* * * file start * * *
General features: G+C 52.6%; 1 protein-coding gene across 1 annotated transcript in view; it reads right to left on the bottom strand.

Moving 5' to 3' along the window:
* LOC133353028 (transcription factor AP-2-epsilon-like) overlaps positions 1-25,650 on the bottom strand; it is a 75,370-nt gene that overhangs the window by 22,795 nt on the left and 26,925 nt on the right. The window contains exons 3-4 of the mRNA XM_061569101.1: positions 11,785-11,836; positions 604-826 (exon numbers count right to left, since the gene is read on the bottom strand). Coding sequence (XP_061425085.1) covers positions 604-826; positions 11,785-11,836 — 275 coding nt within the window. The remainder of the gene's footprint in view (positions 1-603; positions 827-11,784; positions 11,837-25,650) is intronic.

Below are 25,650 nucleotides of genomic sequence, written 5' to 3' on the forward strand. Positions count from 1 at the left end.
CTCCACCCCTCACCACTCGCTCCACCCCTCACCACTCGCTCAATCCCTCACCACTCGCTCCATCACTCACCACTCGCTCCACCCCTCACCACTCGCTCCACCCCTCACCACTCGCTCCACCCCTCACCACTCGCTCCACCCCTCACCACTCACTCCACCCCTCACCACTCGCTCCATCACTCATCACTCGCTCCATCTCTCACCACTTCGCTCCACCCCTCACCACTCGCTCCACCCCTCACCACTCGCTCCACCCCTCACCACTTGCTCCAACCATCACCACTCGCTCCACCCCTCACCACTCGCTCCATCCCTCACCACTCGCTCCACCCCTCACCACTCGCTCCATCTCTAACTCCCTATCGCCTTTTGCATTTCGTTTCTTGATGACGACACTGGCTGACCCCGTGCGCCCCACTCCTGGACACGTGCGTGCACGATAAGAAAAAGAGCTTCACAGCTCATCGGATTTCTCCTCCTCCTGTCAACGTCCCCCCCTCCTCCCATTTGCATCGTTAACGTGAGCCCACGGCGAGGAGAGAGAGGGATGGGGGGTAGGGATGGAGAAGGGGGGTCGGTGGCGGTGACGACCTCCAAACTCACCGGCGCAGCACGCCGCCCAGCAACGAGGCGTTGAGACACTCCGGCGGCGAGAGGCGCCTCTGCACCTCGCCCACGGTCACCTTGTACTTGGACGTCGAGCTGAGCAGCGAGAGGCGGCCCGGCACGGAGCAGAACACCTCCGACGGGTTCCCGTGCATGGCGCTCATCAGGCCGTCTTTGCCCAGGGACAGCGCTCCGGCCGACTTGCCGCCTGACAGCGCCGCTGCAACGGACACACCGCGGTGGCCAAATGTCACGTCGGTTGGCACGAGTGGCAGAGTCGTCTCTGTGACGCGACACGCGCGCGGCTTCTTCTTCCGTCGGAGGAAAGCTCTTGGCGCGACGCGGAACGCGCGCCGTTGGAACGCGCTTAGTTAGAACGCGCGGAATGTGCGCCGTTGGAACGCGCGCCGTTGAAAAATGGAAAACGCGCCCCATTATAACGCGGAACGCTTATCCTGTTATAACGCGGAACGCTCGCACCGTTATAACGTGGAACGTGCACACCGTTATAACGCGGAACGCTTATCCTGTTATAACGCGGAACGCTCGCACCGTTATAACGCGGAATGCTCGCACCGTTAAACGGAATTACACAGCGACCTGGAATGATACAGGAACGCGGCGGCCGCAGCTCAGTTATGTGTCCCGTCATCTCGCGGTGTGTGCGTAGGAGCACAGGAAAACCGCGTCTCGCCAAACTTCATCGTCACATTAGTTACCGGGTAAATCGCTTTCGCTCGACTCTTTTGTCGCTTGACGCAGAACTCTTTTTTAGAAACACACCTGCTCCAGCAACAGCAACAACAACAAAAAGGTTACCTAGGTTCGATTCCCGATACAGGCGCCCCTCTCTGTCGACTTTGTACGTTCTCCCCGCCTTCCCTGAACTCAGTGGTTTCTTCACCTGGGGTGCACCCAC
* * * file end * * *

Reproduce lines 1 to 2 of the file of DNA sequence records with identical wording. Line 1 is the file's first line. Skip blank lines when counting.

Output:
General features: G+C 52.6%; 1 protein-coding gene across 1 annotated transcript in view; it reads right to left on the bottom strand.

Moving 5' to 3' along the window: